NORTON, Mass. – When things are going well the game can seem so simple – drives sail for miles into perfectly manicured fairways, approach shots always feed to the hole and every putt feels like it can’t miss.
But when things aren’t quite right, as they largely haven’t been for Rory McIlroy in 2016, the entire world is a mystery.
There are no easy answers, no carefree rounds and, most importantly for the former world No. 1, no apparent end in sight.
For most players, McIlroy’s ’16 campaign would not exactly be a reason to reinvent the wheel. Although it’s been more than a year since the Northern Irishman hoisted a trophy on the PGA Tour, he won the Irish Open on the European Tour in May, which for Rory is akin to a fifth major, and has more top-10 finishes (six) in the United States than all but a dozen of his play-for-pay frat brothers.
But those kinds of platitudes mean little to a player like McIlroy, who would rather practice his putting on broken glass than go 0-for-4 in the majors. But for the second consecutive year the young lad, and he is still a young lad, came up blank on the Grand Slam tote board.
Things reached a boiling point at the PGA Championship, where he hit the ball better than anyone else at Baltusrol but watched Jimmy Walker’s victory lap from home after missing the cut.
Without digging too deep into the minutia, the root of what haunts McIlroy is a suddenly uncooperative putter. At Baltusrol he needed 65 putts for two days of work; and while putting experts may debate the specifics, McIlroy has a “left miss” that has been compounded by a setup he has gradually compensated to match that miss.
Last week at The Barclays, McIlroy attempted to change his putting fortunes by teaming with putting guru Phil Kenyon.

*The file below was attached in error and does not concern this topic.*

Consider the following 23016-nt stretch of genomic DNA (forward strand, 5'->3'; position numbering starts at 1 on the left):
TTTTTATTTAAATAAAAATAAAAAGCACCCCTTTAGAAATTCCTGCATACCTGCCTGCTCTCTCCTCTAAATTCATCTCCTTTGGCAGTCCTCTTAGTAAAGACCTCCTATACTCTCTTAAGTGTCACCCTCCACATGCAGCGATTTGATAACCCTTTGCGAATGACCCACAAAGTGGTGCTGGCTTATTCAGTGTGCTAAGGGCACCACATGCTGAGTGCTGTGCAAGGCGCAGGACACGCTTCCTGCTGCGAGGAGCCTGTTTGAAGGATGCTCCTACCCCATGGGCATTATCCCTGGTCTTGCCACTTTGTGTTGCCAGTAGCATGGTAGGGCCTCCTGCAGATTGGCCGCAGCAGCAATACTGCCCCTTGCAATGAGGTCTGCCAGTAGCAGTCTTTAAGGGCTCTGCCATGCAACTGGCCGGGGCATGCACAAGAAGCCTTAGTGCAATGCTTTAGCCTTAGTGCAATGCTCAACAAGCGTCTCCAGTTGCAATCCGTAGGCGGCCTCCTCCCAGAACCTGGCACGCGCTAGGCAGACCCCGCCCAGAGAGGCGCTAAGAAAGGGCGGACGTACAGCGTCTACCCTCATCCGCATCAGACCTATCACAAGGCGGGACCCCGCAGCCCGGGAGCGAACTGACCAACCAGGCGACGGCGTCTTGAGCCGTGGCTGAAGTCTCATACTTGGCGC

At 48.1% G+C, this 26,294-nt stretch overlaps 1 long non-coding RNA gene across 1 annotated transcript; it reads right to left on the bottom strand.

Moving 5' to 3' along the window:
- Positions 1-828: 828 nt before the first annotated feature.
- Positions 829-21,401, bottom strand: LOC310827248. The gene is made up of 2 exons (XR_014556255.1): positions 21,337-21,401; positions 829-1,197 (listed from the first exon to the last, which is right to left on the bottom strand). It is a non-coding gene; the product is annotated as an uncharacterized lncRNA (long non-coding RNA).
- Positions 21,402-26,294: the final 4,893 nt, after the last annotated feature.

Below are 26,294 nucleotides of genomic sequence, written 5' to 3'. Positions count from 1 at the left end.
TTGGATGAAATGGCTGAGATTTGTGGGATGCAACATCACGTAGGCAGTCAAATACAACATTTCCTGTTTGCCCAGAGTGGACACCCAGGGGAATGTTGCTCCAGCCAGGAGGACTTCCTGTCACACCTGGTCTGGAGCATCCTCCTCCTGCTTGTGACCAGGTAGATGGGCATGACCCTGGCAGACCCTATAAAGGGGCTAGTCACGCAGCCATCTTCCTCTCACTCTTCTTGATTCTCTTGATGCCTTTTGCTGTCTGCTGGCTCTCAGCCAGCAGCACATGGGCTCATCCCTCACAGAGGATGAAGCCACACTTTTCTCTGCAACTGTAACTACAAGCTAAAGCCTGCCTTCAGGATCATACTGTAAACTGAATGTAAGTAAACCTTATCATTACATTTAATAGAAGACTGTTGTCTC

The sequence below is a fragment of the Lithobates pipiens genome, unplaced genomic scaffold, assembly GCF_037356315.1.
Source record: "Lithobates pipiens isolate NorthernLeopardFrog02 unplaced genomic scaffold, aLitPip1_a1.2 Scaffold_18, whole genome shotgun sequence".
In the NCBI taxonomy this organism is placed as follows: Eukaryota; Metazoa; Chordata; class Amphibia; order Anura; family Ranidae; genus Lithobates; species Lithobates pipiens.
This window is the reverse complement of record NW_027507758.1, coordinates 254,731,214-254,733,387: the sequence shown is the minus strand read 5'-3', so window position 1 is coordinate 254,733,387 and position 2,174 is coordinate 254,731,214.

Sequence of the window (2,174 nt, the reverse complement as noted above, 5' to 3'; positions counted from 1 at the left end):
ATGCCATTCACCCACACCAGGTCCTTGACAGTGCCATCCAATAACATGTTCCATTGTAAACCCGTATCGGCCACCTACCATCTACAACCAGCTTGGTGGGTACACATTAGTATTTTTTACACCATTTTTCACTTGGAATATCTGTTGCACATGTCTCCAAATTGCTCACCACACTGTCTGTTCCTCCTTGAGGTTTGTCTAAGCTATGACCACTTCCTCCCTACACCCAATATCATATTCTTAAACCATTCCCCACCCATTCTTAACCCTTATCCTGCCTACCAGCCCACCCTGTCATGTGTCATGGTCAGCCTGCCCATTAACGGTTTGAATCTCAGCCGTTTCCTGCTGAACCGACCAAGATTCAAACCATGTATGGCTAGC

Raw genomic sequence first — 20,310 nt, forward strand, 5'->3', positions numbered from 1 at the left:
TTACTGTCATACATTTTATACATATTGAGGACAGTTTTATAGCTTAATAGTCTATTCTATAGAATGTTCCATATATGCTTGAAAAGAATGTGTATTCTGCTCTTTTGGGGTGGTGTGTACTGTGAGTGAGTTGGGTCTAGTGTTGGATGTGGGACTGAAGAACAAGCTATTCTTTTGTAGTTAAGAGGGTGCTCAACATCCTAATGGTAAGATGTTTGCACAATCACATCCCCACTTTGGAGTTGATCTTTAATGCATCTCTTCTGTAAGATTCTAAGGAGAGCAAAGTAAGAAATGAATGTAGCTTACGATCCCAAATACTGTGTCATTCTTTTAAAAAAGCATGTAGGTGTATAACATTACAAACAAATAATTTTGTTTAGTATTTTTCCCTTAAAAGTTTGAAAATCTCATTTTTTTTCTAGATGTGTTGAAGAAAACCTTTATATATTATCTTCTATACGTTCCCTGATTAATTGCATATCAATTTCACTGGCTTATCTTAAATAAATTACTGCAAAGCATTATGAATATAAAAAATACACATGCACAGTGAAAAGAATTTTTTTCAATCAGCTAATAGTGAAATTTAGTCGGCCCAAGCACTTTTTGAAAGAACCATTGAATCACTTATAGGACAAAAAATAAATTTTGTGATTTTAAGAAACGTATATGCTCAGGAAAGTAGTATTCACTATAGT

“It's a work in progress, like I'm trying to work on a few things and trying to change a few things,” said McIlroy, who finished tied for 31st at Bethpage. “Hopefully it can start to begin to feel a little more natural this week and moving forward.”
Depending on whom you ask, McIlroy’s move to Kenyon is either an act of panic or a sign of progress. Like most things in life, the truth is probably somewhere between those polarized points.
McIlroy admitted on Thursday at TPC Boston that he and Kenyon are overhauling just about everything from his aim to his setup and how he reads greens, which is a cool fall wind when you consider that this is the same man who has won majors by eight strokes.
McIlroy’s ultimate makeover is even more comprehensive when you consider his own timeline for success.
“If I can be really comfortable with my putting going to Augusta next April, that's my timeline, so that's a seven- or eight-month period where I can sort of try to get it right,” he said.
While that recovery may not exactly play well in the European Ryder Cup team room next month at Hazeltine National, it is a sign of McIlroy’s commitment to turning 2016 into something more than a lost season.
There’s also something to be said for McIlroy’s resilience in the face of what has become a familiar swoon.
In 2013, McIlroy also failed to win a Tour event and posted just a single top-10 finish in the majors, yet rebounded in ’14 with two major triumphs at the U.S. Open and The Open and added a World Golf Championship high card.
Jordan Spieth knows something about bouncing back after suffering his own sophomore slump in 2014 when he went winless on Tour. We all know how ’15 played out for the Golden Child.
“Recognizing the longevity of a career, recognizing how many chances you're going to get, and that kind of time and the poor memories, the poor experiences like this year at the Masters, if you keep your head down, keep doing your job, it will end up diminishing because you'll end up getting back to that high point again,” Spieth said. “The more times you prevail, the less you think about what happened in those tough times.”
McIlroy will prevail. He has too much talent and, at 27 years old, too much time not to find the opening at the far side of the tunnel.
He’s also too smart to allow the inevitable ebb of a career define him.
“I'm taking a long-term view of it,” McIlroy said. “As long as I feel like I can see improvements each and every week and feel like I'm on the right path, then I feel like that's the right way to go.”
If that long view doesn’t exactly fit within modern society’s demand for instant satisfaction, know that McIlroy is keenly aware of what it will take to change his competitive fortunes. Just don’t expect a quick fix.